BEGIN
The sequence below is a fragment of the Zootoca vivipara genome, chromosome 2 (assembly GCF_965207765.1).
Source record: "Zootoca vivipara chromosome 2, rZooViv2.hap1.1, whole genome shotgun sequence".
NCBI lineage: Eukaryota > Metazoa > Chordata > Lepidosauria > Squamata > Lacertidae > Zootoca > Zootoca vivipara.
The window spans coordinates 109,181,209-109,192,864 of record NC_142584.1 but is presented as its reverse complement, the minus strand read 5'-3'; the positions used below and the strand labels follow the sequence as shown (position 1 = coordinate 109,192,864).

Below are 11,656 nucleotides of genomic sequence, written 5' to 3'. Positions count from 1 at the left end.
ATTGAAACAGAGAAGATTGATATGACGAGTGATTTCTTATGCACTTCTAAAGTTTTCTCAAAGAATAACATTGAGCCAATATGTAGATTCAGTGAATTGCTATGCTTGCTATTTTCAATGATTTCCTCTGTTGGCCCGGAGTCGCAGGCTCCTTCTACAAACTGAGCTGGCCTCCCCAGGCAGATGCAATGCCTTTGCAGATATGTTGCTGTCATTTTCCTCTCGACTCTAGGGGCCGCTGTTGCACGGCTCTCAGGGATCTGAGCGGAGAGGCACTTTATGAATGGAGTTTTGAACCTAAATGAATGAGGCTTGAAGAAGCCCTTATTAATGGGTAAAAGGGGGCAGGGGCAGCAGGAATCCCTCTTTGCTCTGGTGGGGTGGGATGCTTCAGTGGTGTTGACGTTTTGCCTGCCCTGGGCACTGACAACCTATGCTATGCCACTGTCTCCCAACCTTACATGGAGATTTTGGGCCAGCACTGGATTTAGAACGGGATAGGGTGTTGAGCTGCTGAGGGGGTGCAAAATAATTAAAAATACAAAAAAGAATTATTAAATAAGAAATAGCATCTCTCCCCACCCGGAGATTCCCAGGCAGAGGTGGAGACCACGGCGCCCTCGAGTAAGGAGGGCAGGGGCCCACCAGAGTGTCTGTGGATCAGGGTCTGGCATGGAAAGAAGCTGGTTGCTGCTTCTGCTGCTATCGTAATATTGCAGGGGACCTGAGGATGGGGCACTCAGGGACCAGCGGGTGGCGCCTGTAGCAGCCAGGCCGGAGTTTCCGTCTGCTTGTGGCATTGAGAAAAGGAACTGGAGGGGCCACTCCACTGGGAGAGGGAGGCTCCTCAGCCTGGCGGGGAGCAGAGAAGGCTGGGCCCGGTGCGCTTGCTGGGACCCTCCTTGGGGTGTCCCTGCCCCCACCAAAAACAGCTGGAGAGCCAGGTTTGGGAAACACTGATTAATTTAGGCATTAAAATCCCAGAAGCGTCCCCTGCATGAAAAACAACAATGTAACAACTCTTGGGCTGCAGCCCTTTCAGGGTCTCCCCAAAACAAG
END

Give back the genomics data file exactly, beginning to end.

The sequence below is a fragment of the Zootoca vivipara genome, chromosome 2 (assembly GCF_965207765.1).
Source record: "Zootoca vivipara chromosome 2, rZooViv2.hap1.1, whole genome shotgun sequence".
NCBI lineage: Eukaryota > Metazoa > Chordata > Lepidosauria > Squamata > Lacertidae > Zootoca > Zootoca vivipara.
The window spans coordinates 109,181,209-109,192,864 of record NC_142584.1 but is presented as its reverse complement, the minus strand read 5'-3'; the positions used below and the strand labels follow the sequence as shown (position 1 = coordinate 109,192,864).

Below are 11,656 nucleotides of genomic sequence, written 5' to 3'. Positions count from 1 at the left end.
ATTGAAACAGAGAAGATTGATATGACGAGTGATTTCTTATGCACTTCTAAAGTTTTCTCAAAGAATAACATTGAGCCAATATGTAGATTCAGTGAATTGCTATGCTTGCTATTTTCAATGATTTCCTCTGTTGGCCCGGAGTCGCAGGCTCCTTCTACAAACTGAGCTGGCCTCCCCAGGCAGATGCAATGCCTTTGCAGATATGTTGCTGTCATTTTCCTCTCGACTCTAGGGGCCGCTGTTGCACGGCTCTCAGGGATCTGAGCGGAGAGGCACTTTATGAATGGAGTTTTGAACCTAAATGAATGAGGCTTGAAGAAGCCCTTATTAATGGGTAAAAGGGGGCAGGGGCAGCAGGAATCCCTCTTTGCTCTGGTGGGGTGGGATGCTTCAGTGGTGTTGACGTTTTGCCTGCCCTGGGCACTGACAACCTATGCTATGCCACTGTCTCCCAACCTTACATGGAGATTTTGGGCCAGCACTGGATTTAGAACGGGATAGGGTGTTGAGCTGCTGAGGGGGTGCAAAATAATTAAAAATACAAAAAAGAATTATTAAATAAGAAATAGCATCTCTCCCCACCCGGAGATTCCCAGGCAGAGGTGGAGACCACGGCGCCCTCGAGTAAGGAGGGCAGGGGCCCACCAGAGTGTCTGTGGATCAGGGTCTGGCATGGAAAGAAGCTGGTTGCTGCTTCTGCTGCTATCGTAATATTGCAGGGGACCTGAGGATGGGGCACTCAGGGACCAGCGGGTGGCGCCTGTAGCAGCCAGGCCGGAGTTTCCGTCTGCTTGTGGCATTGAGAAAAGGAACTGGAGGGGCCACTCCACTGGGAGAGGGAGGCTCCTCAGCCTGGCGGGGAGCAGAGAAGGCTGGGCCCGGTGCGCTTGCTGGGACCCTCCTTGGGGTGTCCCTGCCCCCACCAAAAACAGCTGGAGAGCCAGGTTTGGGAAACACTGATTAATTTAGGCATTAAAATCCCAGAAGCGTCCCCTGCATGAAAAACAACAATGTAACAACTCTTGGGCTGCAGCCCTTTCAGGGTCTCCCCAAAACAAG